policy. The labour party has usually been perfectly happy to promote
  public monopoly whilst attacking private monopoly as exploitative. In
  fact a lot of competition policy in this country has been developed
  under labour governments.


                                industrypartsa/b                          12
    Part A: The problem outlined
• Problem with which c policy seeks to deal is the
  ‘presumed’ socially detrimental consequences of a firm or
  a group of firms seeking and using market power.
• The detriments are believed to arise as a result of economic
  efficiency losses which theory suggests are associated with
  market power and the (damaging) efforts of powerful firms
  as they seek to extend/ exploit/maintain their power. The
  problem has two aspects:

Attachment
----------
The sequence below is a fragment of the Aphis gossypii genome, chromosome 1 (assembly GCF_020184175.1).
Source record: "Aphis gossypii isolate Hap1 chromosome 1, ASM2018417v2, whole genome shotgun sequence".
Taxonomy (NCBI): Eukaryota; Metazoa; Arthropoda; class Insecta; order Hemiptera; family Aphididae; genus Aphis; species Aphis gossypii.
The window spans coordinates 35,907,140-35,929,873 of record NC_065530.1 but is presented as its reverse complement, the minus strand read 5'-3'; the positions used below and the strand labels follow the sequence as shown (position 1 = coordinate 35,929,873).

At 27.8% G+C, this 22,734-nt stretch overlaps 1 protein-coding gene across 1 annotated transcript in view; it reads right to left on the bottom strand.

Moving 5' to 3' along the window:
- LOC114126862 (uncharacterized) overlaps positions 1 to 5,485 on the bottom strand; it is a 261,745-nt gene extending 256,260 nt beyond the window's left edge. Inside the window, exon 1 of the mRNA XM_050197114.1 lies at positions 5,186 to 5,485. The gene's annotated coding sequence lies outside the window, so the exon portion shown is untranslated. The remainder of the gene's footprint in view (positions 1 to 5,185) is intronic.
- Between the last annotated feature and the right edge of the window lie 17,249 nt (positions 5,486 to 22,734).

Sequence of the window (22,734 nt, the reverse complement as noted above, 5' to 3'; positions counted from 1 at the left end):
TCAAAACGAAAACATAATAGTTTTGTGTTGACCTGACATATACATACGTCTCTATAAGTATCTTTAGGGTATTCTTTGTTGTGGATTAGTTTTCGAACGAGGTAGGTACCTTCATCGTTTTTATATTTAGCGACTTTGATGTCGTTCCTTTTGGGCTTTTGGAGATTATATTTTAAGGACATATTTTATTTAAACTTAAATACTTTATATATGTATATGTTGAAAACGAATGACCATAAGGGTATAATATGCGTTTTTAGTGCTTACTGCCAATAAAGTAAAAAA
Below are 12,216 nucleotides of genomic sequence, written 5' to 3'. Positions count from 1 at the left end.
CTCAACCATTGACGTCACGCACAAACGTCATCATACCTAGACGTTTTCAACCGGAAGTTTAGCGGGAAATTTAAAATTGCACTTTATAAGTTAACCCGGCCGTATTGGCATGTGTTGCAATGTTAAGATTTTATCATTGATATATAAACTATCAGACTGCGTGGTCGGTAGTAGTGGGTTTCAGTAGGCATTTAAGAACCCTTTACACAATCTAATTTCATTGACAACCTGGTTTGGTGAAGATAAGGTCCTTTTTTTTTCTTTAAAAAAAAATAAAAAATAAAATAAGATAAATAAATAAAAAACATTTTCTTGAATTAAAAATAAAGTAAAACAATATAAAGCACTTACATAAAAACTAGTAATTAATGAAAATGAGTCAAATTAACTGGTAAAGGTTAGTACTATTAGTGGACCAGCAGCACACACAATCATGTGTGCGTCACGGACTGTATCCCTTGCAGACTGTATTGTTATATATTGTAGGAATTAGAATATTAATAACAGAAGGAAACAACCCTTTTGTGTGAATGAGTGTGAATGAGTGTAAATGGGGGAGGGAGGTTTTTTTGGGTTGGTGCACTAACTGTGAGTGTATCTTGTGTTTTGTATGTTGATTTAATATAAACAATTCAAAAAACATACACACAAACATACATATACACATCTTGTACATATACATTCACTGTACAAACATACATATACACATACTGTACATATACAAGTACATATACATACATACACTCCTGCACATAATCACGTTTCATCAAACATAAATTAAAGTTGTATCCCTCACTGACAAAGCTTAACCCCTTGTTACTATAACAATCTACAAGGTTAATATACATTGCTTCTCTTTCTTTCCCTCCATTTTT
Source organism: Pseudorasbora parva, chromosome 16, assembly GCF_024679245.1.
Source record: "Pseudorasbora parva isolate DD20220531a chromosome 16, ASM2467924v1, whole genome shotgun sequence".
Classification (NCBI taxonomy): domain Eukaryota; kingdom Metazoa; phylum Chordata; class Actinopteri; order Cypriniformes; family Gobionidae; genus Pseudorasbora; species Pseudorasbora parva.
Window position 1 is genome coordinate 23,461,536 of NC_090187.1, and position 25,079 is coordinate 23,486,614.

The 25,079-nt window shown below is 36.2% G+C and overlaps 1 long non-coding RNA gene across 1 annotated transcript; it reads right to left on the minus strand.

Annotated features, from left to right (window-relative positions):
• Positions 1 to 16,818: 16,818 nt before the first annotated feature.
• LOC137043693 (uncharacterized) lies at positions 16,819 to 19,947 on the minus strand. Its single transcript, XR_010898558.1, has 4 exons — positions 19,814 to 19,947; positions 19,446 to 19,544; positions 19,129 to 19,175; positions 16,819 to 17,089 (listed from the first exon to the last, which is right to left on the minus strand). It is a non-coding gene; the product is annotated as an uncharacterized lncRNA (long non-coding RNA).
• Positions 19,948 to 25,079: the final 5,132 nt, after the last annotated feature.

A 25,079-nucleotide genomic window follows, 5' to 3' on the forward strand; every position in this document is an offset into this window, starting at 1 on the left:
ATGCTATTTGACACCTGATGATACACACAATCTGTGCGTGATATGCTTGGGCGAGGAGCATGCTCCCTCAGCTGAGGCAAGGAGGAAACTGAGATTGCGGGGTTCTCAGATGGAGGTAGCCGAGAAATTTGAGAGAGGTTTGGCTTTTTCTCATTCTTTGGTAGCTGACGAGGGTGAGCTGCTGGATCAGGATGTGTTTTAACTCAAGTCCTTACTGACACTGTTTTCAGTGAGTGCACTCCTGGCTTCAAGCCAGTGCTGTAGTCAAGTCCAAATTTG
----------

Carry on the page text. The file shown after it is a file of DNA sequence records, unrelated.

• 1. The monopoly or dominant firm problem
• 2. The collusion or restrictive practices problem
  (cooperative cartels/ collusive tendering) sometimes
  referred to as a ‘complex monopoly’.

                          industrypartsa/b                  13
  The case against m power and
      for more competition
• Is that in general it harms economic
  efficiency, broadly defined, compared to
  competitive structures (we take knowledge
  of the competitive model as given here).
• The case against covers: allocative effic,
  organisational effic, and dynamic efficiency
  (and some other complaints such as
  ‘wasteful’ advertising).
                   industrypartsa/b          14
                            NB
• The case against market power is developed from a
  comparison of two simple extremes (pc and m). The